V for Villains...While readers often get a feel for the hero's moral compass from details shared about their upbringing and their relationships with others, I've read many books where I don't get any insight to why a villain behaves the way they do. Sometimes a villain who is evil simply for the sake of being evil can come across as a flat character. Here are my tips for creating an authentic villain as opposed to a cookie-cutter bad guy.
Show the villain's back story. I find it useful to know the tyrannical, sadistic king had once been forced to kill his beloved pet dog to prove his masculinity to his own father. Or that the snooty gold digger millionaire's wife had grown up poor and is embarrassed to be associated with her past. While knowing a villain's tragic back story doesn't necessarily make me more sympathetic towards them, especially if they had done something truly heinous, it helps me understand their character motivation more.
Show the villain's perspective. When you read a book, you get a certain perspective, usually that of the hero. Can you imagine the entire HARRY POTTER series being told from Voldemort's perspective, or THE HUNGER GAMES series narrated by President Snow? A glimpse into how the villain thinks will help readers understand their choices. Why do they find the hero to be such a menace? Why do they think their villainous deeds will accomplish more than the noble approach? Why does the villain believe s/he is the real hero?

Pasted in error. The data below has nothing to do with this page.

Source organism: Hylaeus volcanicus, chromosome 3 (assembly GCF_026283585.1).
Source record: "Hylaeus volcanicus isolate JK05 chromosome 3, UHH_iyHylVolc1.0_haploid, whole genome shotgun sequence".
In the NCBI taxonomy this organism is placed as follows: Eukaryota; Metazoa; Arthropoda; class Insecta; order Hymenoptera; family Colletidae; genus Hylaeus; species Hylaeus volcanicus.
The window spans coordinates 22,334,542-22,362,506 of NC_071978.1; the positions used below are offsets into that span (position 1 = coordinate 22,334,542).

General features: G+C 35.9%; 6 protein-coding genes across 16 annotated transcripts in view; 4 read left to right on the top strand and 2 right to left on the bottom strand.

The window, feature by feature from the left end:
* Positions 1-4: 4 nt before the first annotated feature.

Show the villain when no one is watching. Villains reveal their insecurities when they believe no one is looking. The tyrannical, sadistic king can't sleep unless he has a night light on and a gun under his pillow, in spite of the soldiers standing guard outside his chambers. The gold digger millionaire's wife can't bear to look at herself in the mirror after washing off her makeup. These little details help confirm that villains, like anyone, have vulnerabilities they wish to keep hidden.
Do you have other tips for creating authentic villains?